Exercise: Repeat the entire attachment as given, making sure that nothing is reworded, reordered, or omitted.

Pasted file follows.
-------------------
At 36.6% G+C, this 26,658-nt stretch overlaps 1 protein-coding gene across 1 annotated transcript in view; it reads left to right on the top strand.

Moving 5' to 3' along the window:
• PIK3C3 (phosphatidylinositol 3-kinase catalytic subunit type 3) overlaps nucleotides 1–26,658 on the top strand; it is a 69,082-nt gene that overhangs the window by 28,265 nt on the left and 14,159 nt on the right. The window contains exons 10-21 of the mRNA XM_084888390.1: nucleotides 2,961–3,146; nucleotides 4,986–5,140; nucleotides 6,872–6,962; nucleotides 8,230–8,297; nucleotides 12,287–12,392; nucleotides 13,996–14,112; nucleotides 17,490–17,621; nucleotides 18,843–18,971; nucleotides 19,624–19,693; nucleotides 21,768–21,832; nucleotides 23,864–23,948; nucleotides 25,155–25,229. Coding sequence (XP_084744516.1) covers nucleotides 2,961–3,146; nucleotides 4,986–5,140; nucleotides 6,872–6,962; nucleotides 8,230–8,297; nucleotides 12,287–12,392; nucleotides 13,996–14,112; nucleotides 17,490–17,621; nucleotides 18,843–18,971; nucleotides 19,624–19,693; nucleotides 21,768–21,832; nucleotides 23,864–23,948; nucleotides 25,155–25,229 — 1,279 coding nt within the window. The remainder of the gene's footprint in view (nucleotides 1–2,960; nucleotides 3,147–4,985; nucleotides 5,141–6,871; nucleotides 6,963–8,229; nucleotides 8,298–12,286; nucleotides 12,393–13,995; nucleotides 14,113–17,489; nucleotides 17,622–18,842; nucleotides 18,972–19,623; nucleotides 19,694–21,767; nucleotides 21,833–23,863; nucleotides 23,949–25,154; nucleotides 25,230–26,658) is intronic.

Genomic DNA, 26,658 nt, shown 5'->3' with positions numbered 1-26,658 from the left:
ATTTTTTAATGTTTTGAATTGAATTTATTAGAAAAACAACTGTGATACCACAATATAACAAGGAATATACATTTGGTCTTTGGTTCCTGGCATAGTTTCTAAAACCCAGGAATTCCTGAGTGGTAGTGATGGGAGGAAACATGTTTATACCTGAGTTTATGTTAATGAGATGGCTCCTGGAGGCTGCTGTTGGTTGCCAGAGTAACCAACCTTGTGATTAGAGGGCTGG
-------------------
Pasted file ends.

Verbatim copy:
At 36.6% G+C, this 26,658-nt stretch overlaps 1 protein-coding gene across 1 annotated transcript in view; it reads left to right on the top strand.

Moving 5' to 3' along the window:
• PIK3C3 (phosphatidylinositol 3-kinase catalytic subunit type 3) overlaps nucleotides 1–26,658 on the top strand; it is a 69,082-nt gene that overhangs the window by 28,265 nt on the left and 14,159 nt on the right. The window contains exons 10-21 of the mRNA XM_084888390.1: nucleotides 2,961–3,146; nucleotides 4,986–5,140; nucleotides 6,872–6,962; nucleotides 8,230–8,297; nucleotides 12,287–12,392; nucleotides 13,996–14,112; nucleotides 17,490–17,621; nucleotides 18,843–18,971; nucleotides 19,624–19,693; nucleotides 21,768–21,832; nucleotides 23,864–23,948; nucleotides 25,155–25,229. Coding sequence (XP_084744516.1) covers nucleotides 2,961–3,146; nucleotides 4,986–5,140; nucleotides 6,872–6,962; nucleotides 8,230–8,297; nucleotides 12,287–12,392; nucleotides 13,996–14,112; nucleotides 17,490–17,621; nucleotides 18,843–18,971; nucleotides 19,624–19,693; nucleotides 21,768–21,832; nucleotides 23,864–23,948; nucleotides 25,155–25,229 — 1,279 coding nt within the window. The remainder of the gene's footprint in view (nucleotides 1–2,960; nucleotides 3,147–4,985; nucleotides 5,141–6,871; nucleotides 6,963–8,229; nucleotides 8,298–12,286; nucleotides 12,393–13,995; nucleotides 14,113–17,489; nucleotides 17,622–18,842; nucleotides 18,972–19,623; nucleotides 19,694–21,767; nucleotides 21,833–23,863; nucleotides 23,949–25,154; nucleotides 25,230–26,658) is intronic.

Genomic DNA, 26,658 nt, shown 5'->3' with positions numbered 1-26,658 from the left:
ATTTTTTAATGTTTTGAATTGAATTTATTAGAAAAACAACTGTGATACCACAATATAACAAGGAATATACATTTGGTCTTTGGTTCCTGGCATAGTTTCTAAAACCCAGGAATTCCTGAGTGGTAGTGATGGGAGGAAACATGTTTATACCTGAGTTTATGTTAATGAGATGGCTCCTGGAGGCTGCTGTTGGTTGCCAGAGTAACCAACCTTGTGATTAGAGGGCTGG